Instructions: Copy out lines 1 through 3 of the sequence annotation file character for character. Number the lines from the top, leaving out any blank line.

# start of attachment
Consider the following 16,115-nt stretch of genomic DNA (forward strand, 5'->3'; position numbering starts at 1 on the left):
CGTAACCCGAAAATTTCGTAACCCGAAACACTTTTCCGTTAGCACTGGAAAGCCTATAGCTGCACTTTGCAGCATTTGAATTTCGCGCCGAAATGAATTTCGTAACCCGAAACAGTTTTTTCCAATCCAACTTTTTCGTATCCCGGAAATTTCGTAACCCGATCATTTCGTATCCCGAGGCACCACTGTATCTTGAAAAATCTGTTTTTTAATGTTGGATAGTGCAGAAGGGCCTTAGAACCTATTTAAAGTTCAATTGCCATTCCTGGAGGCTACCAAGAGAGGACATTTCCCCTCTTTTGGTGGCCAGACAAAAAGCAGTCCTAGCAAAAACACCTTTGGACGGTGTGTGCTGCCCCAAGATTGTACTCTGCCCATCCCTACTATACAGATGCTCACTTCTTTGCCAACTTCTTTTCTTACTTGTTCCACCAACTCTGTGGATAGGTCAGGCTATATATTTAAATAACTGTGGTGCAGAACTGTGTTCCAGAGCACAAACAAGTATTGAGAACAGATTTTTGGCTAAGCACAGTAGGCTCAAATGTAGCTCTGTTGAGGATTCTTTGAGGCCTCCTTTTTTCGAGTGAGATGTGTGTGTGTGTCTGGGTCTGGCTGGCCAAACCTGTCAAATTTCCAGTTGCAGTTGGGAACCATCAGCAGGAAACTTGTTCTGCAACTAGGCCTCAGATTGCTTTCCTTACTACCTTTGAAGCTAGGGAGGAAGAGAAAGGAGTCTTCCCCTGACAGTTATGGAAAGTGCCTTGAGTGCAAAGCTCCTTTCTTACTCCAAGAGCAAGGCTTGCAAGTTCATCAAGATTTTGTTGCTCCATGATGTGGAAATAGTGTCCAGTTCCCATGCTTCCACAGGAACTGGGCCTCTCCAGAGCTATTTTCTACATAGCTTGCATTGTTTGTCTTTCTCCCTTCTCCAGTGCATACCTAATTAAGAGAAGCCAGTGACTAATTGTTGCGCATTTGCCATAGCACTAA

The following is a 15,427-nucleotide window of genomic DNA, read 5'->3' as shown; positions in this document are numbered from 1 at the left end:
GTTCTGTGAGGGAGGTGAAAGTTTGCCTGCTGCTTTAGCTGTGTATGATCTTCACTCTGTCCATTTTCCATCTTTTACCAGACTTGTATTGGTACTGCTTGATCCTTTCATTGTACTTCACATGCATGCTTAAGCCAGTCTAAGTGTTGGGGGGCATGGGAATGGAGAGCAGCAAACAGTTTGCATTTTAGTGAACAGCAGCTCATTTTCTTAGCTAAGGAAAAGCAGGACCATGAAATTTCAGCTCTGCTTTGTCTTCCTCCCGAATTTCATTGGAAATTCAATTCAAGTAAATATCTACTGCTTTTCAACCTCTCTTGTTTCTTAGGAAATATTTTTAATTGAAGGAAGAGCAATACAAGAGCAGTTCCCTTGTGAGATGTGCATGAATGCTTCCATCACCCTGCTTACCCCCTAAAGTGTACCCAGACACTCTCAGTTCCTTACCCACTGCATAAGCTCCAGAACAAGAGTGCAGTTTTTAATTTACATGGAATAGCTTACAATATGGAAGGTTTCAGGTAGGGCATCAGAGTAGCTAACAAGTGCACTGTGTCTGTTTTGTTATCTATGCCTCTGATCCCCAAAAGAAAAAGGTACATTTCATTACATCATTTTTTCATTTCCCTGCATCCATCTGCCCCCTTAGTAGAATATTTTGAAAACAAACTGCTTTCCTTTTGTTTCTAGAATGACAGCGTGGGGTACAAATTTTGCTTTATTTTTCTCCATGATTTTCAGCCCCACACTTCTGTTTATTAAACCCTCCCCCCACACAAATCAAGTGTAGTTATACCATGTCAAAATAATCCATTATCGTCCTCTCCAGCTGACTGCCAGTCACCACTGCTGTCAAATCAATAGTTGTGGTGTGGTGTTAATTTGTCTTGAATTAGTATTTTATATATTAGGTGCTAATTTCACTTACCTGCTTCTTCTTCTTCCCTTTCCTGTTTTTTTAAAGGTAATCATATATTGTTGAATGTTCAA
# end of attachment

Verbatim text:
Consider the following 16,115-nt stretch of genomic DNA (forward strand, 5'->3'; position numbering starts at 1 on the left):
CGTAACCCGAAAATTTCGTAACCCGAAACACTTTTCCGTTAGCACTGGAAAGCCTATAGCTGCACTTTGCAGCATTTGAATTTCGCGCCGAAATGAATTTCGTAACCCGAAACAGTTTTTTCCAATCCAACTTTTTCGTATCCCGGAAATTTCGTAACCCGATCATTTCGTATCCCGAGGCACCACTGTATCTTGAAAAATCTGTTTTTTAATGTTGGATAGTGCAGAAGGGCCTTAGAACCTATTTAAAGTTCAATTGCCATTCCTGGAGGCTACCAAGAGAGGACATTTCCCCTCTTTTGGTGGCCAGACAAAAAGCAGTCCTAGCAAAAACACCTTTGGACGGTGTGTGCTGCCCCAAGATTGTACTCTGCCCATCCCTACTATACAGATGCTCACTTCTTTGCCAACTTCTTTTCTTACTTGTTCCACCAACTCTGTGGATAGGTCAGGCTATATATTTAAATAACTGTGGTGCAGAACTGTGTTCCAGAGCACAAACAAGTATTGAGAACAGATTTTTGGCTAAGCACAGTAGGCTCAAATGTAGCTCTGTTGAGGATTCTTTGAGGCCTCCTTTTTTCGAGTGAGATGTGTGTGTGTGTCTGGGTCTGGCTGGCCAAACCTGTCAAATTTCCAGTTGCAGTTGGGAACCATCAGCAGGAAACTTGTTCTGCAACTAGGCCTCAGATTGCTTTCCTTACTACCTTTGAAGCTAGGGAGGAAGAGAAAGGAGTCTTCCCCTGACAGTTATGGAAAGTGCCTTGAGTGCAAAGCTCCTTTCTTACTCCAAGAGCAAGGCTTGCAAGTTCATCAAGATTTTGTTGCTCCATGATGTGGAAATAGTGTCCAGTTCCCATGCTTCCACAGGAACTGGGCCTCTCCAGAGCTATTTTCTACATAGCTTGCATTGTTTGTCTTTCTCCCTTCTCCAGTGCATACCTAATTAAGAGAAGCCAGTGACTAATTGTTGCGCATTTGCCATAGCACTAA

The following is a 15,427-nucleotide window of genomic DNA, read 5'->3' as shown; positions in this document are numbered from 1 at the left end: